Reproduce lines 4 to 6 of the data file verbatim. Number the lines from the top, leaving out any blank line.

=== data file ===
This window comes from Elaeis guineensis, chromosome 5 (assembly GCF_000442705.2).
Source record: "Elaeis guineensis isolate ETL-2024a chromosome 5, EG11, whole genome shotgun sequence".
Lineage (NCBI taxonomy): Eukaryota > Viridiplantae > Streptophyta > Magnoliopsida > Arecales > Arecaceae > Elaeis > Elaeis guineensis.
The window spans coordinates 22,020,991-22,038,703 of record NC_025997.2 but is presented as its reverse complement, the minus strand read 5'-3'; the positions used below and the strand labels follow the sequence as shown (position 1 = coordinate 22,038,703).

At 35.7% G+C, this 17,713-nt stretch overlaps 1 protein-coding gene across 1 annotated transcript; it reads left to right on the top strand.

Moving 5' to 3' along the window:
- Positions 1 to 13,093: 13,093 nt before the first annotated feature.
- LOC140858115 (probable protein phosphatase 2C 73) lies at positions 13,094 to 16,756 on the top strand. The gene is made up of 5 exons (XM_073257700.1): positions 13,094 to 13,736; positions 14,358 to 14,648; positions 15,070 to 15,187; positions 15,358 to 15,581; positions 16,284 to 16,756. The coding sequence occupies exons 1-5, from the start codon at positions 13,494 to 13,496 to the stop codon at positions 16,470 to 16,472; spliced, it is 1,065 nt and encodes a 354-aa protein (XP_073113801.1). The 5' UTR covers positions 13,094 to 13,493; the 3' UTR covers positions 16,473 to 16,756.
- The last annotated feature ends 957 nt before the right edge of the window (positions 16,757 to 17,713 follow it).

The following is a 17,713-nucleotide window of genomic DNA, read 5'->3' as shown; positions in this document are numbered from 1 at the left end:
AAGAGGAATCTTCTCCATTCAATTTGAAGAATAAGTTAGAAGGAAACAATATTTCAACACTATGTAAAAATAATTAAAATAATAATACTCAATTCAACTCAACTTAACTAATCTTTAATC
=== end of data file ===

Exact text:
The window spans coordinates 22,020,991-22,038,703 of record NC_025997.2 but is presented as its reverse complement, the minus strand read 5'-3'; the positions used below and the strand labels follow the sequence as shown (position 1 = coordinate 22,038,703).

At 35.7% G+C, this 17,713-nt stretch overlaps 1 protein-coding gene across 1 annotated transcript; it reads left to right on the top strand.

Moving 5' to 3' along the window: